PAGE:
Washington, May 8 - The costs of dividing the city of Jerusalem along political lines are too great, Jerusalem Mayor Nir Barkat said Tuesday.
“I know not one good example in the world of a city that was split and ever worked,” Barkat told participants on a conference call sponsored by The Israel Project. “There’s no other way than to keep Jerusalem a united city.”
Barkat, who is on a two-week visit to the United States, presides over a city holy to the three major monotheistic religions and at the center of the Israeli-Palestinian conflict. Jerusalem's population of about 800,000 individuals is roughly 35 percent Arabs - mostly Muslims; 25 percent ultra-orthodox Jews; and 40 percent mixed between Christians, secular Jews, orthodox Jews and others. (Read about Jerusalem in the TIP Kit here)
Most nations have refused in principle to recognize Jerusalem as Israel’s capital city before a settlement to the conflict is reached and the status of the Arab residents - who often have permanent residency but not citizenship - is resolved.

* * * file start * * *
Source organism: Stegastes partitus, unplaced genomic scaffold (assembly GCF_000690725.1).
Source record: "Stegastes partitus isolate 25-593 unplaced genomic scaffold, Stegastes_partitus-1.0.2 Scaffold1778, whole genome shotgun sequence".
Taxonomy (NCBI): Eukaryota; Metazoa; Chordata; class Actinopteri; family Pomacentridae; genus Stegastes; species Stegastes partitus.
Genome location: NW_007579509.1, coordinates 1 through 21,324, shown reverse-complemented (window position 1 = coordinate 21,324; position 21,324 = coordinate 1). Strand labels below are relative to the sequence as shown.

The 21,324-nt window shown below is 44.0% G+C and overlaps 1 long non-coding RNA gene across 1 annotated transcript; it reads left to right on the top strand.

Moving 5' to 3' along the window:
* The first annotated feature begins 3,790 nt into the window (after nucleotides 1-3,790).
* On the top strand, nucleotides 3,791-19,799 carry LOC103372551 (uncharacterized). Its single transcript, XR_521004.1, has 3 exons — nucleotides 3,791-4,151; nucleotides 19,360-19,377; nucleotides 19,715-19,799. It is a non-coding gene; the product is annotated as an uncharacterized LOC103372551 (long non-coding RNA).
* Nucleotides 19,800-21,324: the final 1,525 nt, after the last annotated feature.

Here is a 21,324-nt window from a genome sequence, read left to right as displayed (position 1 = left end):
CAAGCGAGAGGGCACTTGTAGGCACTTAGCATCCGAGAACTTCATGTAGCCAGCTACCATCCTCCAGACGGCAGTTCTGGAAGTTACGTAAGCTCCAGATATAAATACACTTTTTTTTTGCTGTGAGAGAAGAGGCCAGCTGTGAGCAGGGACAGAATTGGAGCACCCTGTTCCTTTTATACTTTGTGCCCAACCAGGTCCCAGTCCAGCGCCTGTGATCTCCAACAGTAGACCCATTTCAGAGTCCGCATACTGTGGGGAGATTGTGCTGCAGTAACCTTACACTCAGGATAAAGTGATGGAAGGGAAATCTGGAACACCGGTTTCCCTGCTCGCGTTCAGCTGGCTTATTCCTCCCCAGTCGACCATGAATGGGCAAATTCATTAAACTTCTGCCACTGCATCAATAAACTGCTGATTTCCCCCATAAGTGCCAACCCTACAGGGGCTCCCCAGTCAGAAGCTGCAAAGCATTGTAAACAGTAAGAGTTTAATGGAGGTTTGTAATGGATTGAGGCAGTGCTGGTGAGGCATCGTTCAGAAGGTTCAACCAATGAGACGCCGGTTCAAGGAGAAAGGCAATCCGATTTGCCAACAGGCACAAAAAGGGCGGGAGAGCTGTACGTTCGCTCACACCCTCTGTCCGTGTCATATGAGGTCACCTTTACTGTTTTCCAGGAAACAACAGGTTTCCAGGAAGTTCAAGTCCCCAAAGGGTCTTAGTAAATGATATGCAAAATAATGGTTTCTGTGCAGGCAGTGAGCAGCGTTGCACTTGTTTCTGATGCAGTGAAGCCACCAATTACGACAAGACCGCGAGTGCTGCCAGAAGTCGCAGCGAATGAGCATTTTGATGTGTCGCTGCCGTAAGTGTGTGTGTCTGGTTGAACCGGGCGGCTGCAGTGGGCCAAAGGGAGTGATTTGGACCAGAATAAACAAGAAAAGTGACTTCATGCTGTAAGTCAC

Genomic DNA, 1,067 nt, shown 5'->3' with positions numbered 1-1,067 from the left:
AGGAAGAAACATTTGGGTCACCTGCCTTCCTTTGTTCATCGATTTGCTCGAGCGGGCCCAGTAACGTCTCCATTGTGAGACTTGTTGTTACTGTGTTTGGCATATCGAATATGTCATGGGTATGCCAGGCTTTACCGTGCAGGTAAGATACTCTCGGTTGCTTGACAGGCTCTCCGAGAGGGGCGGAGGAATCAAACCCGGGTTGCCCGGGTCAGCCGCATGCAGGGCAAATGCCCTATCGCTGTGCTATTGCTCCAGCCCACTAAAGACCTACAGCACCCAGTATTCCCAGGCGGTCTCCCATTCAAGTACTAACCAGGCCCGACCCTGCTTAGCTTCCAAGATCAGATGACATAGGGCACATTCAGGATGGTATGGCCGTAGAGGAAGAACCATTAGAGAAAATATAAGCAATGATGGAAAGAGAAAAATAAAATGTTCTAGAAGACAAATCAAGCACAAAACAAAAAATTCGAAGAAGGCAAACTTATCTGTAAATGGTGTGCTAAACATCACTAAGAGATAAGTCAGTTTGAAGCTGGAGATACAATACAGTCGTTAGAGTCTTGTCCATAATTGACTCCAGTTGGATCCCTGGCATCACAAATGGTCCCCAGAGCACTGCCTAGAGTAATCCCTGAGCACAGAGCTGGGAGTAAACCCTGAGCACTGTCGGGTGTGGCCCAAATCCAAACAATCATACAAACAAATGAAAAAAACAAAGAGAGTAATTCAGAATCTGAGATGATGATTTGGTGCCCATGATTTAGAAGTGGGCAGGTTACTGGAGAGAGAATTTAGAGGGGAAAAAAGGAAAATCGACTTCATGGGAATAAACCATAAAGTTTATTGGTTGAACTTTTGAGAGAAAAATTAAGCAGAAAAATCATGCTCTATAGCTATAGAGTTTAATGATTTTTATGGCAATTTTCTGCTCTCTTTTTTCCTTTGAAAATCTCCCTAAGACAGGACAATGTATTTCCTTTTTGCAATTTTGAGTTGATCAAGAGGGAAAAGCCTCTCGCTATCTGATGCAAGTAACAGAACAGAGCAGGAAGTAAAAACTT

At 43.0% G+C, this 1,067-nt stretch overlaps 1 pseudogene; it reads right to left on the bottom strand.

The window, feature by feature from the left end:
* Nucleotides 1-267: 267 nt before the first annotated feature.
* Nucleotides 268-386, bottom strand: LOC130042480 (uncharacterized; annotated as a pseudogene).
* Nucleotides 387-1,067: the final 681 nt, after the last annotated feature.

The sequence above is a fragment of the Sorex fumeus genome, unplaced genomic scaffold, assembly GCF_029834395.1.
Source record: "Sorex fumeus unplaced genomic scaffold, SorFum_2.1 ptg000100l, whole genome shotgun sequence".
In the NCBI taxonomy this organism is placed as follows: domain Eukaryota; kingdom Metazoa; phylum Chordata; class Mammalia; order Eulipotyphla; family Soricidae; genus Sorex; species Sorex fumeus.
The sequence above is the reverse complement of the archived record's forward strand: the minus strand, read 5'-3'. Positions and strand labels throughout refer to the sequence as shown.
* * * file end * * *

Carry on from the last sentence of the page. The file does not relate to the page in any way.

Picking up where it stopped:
Barkat noted some positive trends in Jerusalem’s recent history, including a robust economy growing at 8 percent a year, lower crime and a “calmer” political atmosphere. But he cautioned that Jews or Arabs looking to instigate violence or unrest would be kept out.
“There’s room for everybody in Jerusalem. Everyone can be in the city peacefully,” Barkat said. “If you come peacefully, you will be welcome.”
The mayor also said that it was “imperative” for Jerusalem to remain a tolerant environment for all citizens even in the face of recent tensions, a task made even more important by the ancient city’s international significance.
“I know that success in Jerusalem is not just success for the city but also for the country and region,” he said.